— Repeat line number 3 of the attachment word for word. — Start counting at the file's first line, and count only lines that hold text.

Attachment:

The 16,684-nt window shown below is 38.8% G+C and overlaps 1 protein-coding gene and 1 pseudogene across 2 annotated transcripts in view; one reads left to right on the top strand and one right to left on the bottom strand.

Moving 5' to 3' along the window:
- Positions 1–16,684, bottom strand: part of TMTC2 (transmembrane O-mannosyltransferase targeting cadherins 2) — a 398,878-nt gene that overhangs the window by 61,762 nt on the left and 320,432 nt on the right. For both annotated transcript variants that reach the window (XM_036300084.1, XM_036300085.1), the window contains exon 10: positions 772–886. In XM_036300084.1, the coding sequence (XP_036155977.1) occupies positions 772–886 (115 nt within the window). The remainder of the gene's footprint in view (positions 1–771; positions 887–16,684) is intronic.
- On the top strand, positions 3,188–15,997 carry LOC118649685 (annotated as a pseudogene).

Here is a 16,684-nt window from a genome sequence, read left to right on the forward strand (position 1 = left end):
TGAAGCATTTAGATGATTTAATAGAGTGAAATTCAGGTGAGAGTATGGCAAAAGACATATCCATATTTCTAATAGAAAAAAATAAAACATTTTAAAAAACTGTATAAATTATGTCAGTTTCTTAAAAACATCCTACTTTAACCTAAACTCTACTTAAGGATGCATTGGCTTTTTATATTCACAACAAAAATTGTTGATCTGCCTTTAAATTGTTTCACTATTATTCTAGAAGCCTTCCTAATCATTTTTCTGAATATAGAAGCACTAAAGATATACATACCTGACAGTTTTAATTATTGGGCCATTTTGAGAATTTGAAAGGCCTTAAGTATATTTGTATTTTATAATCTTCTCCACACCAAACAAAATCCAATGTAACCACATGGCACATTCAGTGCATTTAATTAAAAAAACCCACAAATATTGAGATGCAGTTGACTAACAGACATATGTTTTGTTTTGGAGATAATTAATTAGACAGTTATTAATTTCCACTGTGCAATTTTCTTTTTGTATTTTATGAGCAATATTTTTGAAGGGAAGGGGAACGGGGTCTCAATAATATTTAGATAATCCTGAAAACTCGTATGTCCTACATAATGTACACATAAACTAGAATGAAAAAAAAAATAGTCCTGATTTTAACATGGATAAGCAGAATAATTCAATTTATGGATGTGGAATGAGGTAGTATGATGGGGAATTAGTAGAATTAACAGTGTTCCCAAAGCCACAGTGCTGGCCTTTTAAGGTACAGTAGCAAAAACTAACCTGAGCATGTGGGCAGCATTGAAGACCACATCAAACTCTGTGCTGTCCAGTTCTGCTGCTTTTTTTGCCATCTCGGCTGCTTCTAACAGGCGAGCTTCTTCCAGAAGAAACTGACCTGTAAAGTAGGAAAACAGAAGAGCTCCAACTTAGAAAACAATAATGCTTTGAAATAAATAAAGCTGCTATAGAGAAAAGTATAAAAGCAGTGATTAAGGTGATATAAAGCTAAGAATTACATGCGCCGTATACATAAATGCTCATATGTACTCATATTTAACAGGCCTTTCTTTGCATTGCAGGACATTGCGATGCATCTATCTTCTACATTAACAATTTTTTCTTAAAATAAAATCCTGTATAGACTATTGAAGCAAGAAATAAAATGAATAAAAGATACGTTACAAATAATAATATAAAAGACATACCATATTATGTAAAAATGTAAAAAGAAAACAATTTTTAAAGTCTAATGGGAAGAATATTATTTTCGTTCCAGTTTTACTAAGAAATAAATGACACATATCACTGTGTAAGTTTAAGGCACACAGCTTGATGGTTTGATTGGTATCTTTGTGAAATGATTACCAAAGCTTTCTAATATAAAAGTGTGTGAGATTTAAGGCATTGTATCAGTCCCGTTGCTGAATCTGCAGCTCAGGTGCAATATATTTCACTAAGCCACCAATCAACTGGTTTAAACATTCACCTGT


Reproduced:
- Positions 1–16,684, bottom strand: part of TMTC2 (transmembrane O-mannosyltransferase targeting cadherins 2) — a 398,878-nt gene that overhangs the window by 61,762 nt on the left and 320,432 nt on the right. For both annotated transcript variants that reach the window (XM_036300084.1, XM_036300085.1), the window contains exon 10: positions 772–886. In XM_036300084.1, the coding sequence (XP_036155977.1) occupies positions 772–886 (115 nt within the window). The remainder of the gene's footprint in view (positions 1–771; positions 887–16,684) is intronic.